• Any vehicle required by federal regulations to be placarded while transporting hazardous materials.

Tandems:

Tandem Axles

A set of axles spaced close together, legally defined as more than 40 and less than 96 inches apart by the USDOT. Drivers tend to refer to the tandem axles on their trailer as just "tandems". You might hear a driver say, "I'm 400 pounds overweight on my tandems", referring to his trailer tandems, not his tractor tandems. Tractor tandems are generally just referred to as "drives" which is short for "drive axles".

Tandem:

Tandem Axles

A set of axles spaced close together, legally defined as more than 40 and less than 96 inches apart by the USDOT. Drivers tend to refer to the tandem axles on their trailer as just "tandems". You might hear a driver say, "I'm 400 pounds overweight on my tandems", referring to his trailer tandems, not his tractor tandems. Tractor tandems are generally just referred to as "drives" which is short for "drive axles".

Dispatcher:

Dispatcher, Fleet Manager, Driver Manager

The primary person a driver communicates with at his/her company. A dispatcher can play many roles, depending on the company's structure. Dispatchers may assign freight, file requests for home time, relay messages between the driver and management, inform customer service of any delays, change appointment times, and report information to the load planners.

HOS:

Hours Of Service

HOS refers to the logbook hours of service regulations.

OWI:

Operating While Intoxicated

Mik D.'s Comment
member avatar

I was backed into a dock in an office park ment for box trucks, not full Semis, curbs galore were hit getting in, im backed in and another truck shows up for opposite dock in front of me, and would not fit straight on, he then proceeded to back and hit the dock perfectly ending up like this😬😬😬never even though of doing this...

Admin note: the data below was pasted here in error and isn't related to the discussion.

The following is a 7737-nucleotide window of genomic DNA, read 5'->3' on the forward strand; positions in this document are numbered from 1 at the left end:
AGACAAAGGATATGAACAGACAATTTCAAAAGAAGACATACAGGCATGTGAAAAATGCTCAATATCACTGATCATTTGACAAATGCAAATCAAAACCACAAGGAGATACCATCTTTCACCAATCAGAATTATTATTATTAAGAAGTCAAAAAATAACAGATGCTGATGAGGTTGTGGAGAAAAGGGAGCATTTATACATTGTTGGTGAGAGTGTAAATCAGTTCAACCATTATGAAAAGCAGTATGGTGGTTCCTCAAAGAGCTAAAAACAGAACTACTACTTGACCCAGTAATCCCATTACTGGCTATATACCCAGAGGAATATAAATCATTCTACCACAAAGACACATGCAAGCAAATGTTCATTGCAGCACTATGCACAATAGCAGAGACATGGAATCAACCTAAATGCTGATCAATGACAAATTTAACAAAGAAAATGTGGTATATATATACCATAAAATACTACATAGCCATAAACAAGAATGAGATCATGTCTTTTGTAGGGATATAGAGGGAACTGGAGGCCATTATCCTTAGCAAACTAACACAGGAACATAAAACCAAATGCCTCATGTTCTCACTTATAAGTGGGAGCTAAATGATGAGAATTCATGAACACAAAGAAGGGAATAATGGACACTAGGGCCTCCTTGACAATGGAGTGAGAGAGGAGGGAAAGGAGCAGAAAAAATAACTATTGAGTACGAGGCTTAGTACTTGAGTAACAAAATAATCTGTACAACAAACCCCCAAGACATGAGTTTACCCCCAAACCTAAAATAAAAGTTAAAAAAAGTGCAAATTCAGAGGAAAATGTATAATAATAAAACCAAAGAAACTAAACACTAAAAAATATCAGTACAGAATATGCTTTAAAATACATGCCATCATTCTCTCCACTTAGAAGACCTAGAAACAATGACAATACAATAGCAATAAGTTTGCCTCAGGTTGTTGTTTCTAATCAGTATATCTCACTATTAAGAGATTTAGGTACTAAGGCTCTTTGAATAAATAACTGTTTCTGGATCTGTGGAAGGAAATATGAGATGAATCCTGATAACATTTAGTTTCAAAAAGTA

Mik D.'s Comment
member avatar

I was backed into a dock in an office park ment for box trucks, not full Semis, curbs galore were hit getting in, im backed in and another truck shows up for opposite dock in front of me, and would not fit straight on, he then proceeded to back and hit the dock perfectly ending up like this😬😬😬never even though of doing this...

Mik D.'s Comment
member avatar

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Mik D.'s Comment
member avatar

0449120001543691360.jpg

Old School's Comment
member avatar

I'll bet he got done and out of there before you too. That's what experience will do for ya! smile.gif

Dave Reid's Comment
member avatar

If the rig can fit, there is always a way even if very difficult. usually, the solution is to take as many get-out-and-looks as necessary, even if it is 457,393 times

I just noticed this thread: Unsafe backing and Leaving truck and load at Terminal - only got me thinking about a question, the thread in general is kinda irrelevant other then for the question.

I've encountered some difficult backing situations either due to my lack of skills or just in general. But I got to thinking, what would you do if you simply don't have the skills to preforme the backing safely without hitting anything?

I know it's our job to find a way, but that was just a thought.

Terminal:

A facility where trucking companies operate out of, or their "home base" if you will. A lot of major companies have multiple terminals around the country which usually consist of the main office building, a drop lot for trailers, and sometimes a repair shop and wash facilities.